With no graduations from these rankings, it stands to reason that most prospects would drop a couple of spots as new faces from the 2008 Entry Draft are added.  But Martinez is one of the few prospects who actually moves up after an outstanding season with Miami University.  He demonstrated enough skill and maturity last season to seriously be considered a viable candidate to join Los Angeles as early as this season.  Martinez is a two-way defenseman with respectable enough skating ability to keep pace with the forwards at the NHL level.  He does not have as high of a ceiling as the first three defensemen on this list, but like Harrold, can be serviceable enough at the NHL level.  If he does not join Los Angeles to start the season, he will likely take the spot in Manchester vacated by Harrold’s promotion to the Kings.

16. (16) Bud Holloway, C

The heart and soul of the Seattle Thunderbirds (WHL) will be on the move to Manchester this season and try to bring the same two-way game that made him a popular player in Seattle.  While he scored at a point per game pace last season, do not look to Holloway to put up points in bulk during his professional career.  He is a prospect who will need to find his niche in the NHL as a two-way forward on the third line.  Holloway can be an on-ice leader and excels on the penalty kill as well as at even strength.  The more intangibles he can bring to the table, the better his chances of getting to the NHL.  For now, Holloway will need to work his way up the ranks as other, more skilled forwards will receive the opportunities in Los Angeles, leaving plenty of playing time in Manchester to show the coaching staff what he can bring to the table.

17. (13) David Meckler, C

David Meckler is another former Monarch forward expected to step up and assume a larger role with the departure of Boyle, Purcell and Moulson.  He provided solid secondary scoring for the Monarchs last season and plays a style that results in most his goals coming from within arm’s length of the goaltender, similar to the role played by Boyle on the power play last season.  It is likely that Meckler will fill Boyle’s shoes in Manchester.  If Meckler makes it to Los Angeles, it will be as a high energy player on the third or fourth line who will stay physical deep in the both zones and bang home loose pucks for hard-fought goals.  But right now, the Los Angeles roster is crawling with grinding forwards under contract and Meckler will have to wait for his opportunity or beat the incumbents outright.

18. (14) Scott Parse, LW

A series of injuries derailed Scott Parse’s season from the very start.  He never was able to fully show what he is capable of as he was constantly either rehabilitating an injury or trying to play his way back into game shape.  While injuries can raise a red flag for a player’s future development, it would be difficult to count injuries against a player who prior to this had never been an injury concern.  Parse deserves a mulligan for last season and should be judged based upon what he does from this point on.  He entered last season as a solid, potential second or third line play-making forward and still retains this potential.  He will join Manchester for the coming season and a quick start could erase the memories of his lost 2007-08 season.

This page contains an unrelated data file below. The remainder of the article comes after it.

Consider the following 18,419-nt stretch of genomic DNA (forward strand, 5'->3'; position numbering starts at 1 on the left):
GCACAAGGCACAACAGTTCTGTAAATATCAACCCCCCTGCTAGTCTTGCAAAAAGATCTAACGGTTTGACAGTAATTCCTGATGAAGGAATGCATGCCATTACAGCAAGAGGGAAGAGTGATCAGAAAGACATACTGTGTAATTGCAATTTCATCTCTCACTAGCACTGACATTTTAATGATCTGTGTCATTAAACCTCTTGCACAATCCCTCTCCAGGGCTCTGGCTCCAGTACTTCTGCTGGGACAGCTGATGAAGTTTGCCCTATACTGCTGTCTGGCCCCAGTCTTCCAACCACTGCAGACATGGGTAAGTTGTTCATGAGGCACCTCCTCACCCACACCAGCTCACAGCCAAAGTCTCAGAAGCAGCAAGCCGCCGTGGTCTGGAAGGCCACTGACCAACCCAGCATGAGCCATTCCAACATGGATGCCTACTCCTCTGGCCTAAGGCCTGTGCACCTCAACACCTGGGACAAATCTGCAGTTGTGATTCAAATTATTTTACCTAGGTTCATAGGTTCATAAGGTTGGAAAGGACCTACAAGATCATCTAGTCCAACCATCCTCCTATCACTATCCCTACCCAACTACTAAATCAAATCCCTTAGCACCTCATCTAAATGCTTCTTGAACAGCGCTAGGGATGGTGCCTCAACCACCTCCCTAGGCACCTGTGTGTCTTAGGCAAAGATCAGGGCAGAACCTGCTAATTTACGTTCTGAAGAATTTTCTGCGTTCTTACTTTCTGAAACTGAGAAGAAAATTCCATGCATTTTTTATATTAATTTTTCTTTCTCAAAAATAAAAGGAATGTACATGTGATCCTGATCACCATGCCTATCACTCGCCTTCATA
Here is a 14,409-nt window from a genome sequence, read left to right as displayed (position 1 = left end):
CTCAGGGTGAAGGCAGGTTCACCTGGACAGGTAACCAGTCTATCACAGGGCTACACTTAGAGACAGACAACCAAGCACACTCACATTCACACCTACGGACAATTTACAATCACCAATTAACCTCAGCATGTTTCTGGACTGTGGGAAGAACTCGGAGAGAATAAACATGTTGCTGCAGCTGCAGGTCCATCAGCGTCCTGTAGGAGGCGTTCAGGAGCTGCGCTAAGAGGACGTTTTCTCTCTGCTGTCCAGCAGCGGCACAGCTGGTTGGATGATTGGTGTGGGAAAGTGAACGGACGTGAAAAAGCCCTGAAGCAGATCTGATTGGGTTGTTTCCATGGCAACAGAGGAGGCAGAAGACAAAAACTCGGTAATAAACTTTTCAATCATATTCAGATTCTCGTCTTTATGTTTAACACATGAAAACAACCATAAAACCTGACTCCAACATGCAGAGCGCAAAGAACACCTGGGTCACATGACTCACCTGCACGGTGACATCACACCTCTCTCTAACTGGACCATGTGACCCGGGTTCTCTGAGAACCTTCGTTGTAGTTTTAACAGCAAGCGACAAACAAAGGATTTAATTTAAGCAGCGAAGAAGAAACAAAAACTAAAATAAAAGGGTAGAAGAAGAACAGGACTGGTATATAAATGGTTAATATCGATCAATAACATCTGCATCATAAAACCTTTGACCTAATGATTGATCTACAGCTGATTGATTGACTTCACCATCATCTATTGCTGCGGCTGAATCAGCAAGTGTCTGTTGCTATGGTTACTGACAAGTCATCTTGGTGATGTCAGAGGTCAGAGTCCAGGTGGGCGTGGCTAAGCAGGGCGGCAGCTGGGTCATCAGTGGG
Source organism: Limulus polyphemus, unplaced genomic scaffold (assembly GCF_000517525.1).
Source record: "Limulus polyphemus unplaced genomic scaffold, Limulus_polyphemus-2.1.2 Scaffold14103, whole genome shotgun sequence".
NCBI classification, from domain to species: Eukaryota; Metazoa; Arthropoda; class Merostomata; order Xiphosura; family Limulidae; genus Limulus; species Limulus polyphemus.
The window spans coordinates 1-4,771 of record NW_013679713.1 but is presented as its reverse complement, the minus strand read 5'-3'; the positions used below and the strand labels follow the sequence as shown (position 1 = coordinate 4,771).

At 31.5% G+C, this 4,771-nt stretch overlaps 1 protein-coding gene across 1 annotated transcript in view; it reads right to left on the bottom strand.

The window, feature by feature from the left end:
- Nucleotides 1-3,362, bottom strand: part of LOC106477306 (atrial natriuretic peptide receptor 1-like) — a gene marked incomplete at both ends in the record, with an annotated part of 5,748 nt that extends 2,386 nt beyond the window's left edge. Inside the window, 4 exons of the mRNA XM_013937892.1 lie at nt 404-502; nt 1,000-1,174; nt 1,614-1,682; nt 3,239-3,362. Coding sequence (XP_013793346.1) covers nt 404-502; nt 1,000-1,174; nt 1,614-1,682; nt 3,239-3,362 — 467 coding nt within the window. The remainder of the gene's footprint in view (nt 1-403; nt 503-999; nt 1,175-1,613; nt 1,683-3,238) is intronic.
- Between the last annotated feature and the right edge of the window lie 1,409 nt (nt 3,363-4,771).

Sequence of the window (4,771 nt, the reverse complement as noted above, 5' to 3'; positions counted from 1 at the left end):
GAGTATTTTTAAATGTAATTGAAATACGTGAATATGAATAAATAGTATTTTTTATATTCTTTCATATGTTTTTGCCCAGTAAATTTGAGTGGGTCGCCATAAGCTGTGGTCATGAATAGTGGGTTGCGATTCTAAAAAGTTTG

19. (17) Marc-Andre Cliche, RW

With his speed and defensive awareness, Cliche will likely be a fourth line and penalty killing specialist at the NHL level, but may develop into a third line center similar to former King Eric Belanger.  The one hurdle to Cliche’s rise to the NHL is the number of fourth line forwards the Kings already have under contract.  Other organizations do not typically line up at the door to acquire a fourth line forward, so Cliche will need to wait for other contracts to expire or an opening due to injury.  Until that time, he will work on the offensive aspects to his game in Manchester.  There might be other forwards in the Kings system who have more offensive ability who did not make this list, but none are better at the defensive side of the game than Cliche.

20. (NR) Geordie Wudrick, LW

The last of the four new draftees added to this list, Wudrick mixes scoring ability with brute force.  At 6’3, 204 and still filling into his frame, he has the prototypical power forward skill set from the left side.  The great benefit of a player like Wudrick is that even if he does not reach his top potential, he possesses enough skating ability and physique to make contributions in a defensive role.  If his scoring ability can round out in a few years, he might resemble the Tomas Holmstrom type player the Kings have been searching for on their third line since Scott Barney and Jens Karlsson were drafted.  Wudrick will return to Swift Current of the WHL to continue his development and is still a number of years away from reaching the Los Angeles roster.

Missing the cut: Bryan Cameron, Gabe Gauthier, Linden Rowat, Drew Bagnall